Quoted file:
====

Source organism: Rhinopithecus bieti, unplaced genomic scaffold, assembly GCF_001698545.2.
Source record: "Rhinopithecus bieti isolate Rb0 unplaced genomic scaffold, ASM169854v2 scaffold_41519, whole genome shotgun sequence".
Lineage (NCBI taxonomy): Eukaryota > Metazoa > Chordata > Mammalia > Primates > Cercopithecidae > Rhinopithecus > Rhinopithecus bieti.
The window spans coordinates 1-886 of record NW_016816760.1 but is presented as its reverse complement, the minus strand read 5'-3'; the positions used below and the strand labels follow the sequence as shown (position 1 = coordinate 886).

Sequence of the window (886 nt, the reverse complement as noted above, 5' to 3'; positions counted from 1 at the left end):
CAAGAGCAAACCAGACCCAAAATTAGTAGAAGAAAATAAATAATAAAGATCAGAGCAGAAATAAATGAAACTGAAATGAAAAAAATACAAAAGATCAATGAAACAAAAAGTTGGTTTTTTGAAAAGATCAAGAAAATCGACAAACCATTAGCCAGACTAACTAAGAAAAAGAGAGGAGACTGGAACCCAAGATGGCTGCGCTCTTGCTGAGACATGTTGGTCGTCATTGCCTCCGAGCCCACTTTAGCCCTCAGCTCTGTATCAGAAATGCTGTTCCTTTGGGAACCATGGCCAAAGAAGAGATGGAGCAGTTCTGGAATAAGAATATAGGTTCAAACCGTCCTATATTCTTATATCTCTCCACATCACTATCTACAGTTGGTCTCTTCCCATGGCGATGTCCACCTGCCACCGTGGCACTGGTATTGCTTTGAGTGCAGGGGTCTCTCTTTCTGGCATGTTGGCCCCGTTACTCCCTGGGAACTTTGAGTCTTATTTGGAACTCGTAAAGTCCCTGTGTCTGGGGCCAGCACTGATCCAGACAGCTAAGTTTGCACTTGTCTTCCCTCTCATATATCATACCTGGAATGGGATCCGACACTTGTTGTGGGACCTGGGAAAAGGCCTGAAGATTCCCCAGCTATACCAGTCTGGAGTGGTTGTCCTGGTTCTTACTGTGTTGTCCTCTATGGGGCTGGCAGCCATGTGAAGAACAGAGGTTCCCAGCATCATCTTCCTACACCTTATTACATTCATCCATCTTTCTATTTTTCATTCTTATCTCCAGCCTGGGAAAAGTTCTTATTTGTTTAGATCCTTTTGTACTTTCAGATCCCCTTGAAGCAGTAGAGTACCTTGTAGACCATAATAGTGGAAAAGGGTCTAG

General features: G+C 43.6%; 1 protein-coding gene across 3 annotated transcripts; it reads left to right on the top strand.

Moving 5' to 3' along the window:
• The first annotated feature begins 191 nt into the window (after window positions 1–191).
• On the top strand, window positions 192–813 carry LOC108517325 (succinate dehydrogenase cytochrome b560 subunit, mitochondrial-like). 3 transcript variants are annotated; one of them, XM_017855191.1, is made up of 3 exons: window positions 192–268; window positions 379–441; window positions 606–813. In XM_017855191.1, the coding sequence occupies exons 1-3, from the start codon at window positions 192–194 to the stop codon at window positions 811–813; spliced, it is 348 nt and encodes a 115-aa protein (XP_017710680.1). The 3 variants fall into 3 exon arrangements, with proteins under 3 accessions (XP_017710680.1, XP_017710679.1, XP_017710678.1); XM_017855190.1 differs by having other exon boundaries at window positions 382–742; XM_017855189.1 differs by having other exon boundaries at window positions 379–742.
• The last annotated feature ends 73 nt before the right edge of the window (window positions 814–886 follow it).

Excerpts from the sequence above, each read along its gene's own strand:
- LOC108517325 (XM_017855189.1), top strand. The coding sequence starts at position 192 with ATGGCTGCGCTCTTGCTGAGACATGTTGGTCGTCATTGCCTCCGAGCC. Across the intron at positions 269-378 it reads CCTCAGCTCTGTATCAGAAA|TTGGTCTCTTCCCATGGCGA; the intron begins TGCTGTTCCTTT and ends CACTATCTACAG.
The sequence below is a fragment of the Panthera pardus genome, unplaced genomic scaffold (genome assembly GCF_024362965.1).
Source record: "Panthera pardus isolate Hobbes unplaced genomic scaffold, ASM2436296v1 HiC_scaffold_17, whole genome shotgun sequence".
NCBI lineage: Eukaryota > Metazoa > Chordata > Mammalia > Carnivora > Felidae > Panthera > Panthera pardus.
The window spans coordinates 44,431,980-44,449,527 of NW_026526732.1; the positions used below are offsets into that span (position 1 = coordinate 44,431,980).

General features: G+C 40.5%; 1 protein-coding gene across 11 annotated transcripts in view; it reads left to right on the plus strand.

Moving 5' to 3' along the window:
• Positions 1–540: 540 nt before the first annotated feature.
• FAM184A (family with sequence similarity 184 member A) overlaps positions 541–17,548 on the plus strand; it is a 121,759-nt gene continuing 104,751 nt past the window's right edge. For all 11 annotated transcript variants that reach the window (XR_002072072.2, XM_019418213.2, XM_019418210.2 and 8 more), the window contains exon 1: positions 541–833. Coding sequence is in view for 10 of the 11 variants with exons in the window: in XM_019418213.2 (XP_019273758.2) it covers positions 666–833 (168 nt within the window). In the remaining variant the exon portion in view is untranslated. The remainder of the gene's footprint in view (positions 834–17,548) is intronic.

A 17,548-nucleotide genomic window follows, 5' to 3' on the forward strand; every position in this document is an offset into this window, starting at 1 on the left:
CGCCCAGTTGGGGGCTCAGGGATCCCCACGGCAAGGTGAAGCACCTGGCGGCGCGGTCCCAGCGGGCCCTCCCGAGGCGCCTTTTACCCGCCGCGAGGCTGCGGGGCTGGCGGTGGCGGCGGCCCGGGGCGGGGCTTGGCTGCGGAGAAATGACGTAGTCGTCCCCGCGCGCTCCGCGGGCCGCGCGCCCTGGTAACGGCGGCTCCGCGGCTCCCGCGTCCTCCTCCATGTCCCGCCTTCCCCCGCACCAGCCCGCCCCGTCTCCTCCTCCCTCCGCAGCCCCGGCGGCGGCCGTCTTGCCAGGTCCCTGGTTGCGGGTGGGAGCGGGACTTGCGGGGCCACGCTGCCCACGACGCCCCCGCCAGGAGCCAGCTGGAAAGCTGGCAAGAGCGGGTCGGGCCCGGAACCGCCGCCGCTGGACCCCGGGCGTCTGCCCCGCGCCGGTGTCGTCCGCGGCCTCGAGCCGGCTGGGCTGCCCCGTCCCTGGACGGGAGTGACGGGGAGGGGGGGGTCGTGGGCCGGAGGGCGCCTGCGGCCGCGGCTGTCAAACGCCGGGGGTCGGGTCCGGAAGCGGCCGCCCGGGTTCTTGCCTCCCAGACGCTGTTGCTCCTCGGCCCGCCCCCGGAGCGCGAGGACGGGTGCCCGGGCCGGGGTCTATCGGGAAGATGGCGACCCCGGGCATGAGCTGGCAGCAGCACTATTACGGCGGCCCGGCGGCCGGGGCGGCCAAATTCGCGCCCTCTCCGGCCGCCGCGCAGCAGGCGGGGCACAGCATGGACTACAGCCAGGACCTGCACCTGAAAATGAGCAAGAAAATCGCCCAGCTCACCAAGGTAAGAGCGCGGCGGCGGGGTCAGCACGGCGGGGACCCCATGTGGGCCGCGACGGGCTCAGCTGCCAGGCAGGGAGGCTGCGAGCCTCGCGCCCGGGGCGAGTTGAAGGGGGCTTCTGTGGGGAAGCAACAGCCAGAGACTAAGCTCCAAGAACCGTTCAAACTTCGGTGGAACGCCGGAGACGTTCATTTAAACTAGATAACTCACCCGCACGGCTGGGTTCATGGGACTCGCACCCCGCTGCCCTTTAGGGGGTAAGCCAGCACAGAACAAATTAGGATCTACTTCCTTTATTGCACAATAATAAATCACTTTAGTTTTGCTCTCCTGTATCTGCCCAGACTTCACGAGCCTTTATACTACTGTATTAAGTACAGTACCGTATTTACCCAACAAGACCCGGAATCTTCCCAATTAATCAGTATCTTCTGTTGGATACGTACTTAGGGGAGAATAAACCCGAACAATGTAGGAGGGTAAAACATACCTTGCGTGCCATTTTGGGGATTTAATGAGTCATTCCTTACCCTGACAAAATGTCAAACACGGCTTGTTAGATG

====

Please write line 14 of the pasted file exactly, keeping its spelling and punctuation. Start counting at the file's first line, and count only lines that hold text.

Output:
The sequence below is a fragment of the Panthera pardus genome, unplaced genomic scaffold (genome assembly GCF_024362965.1).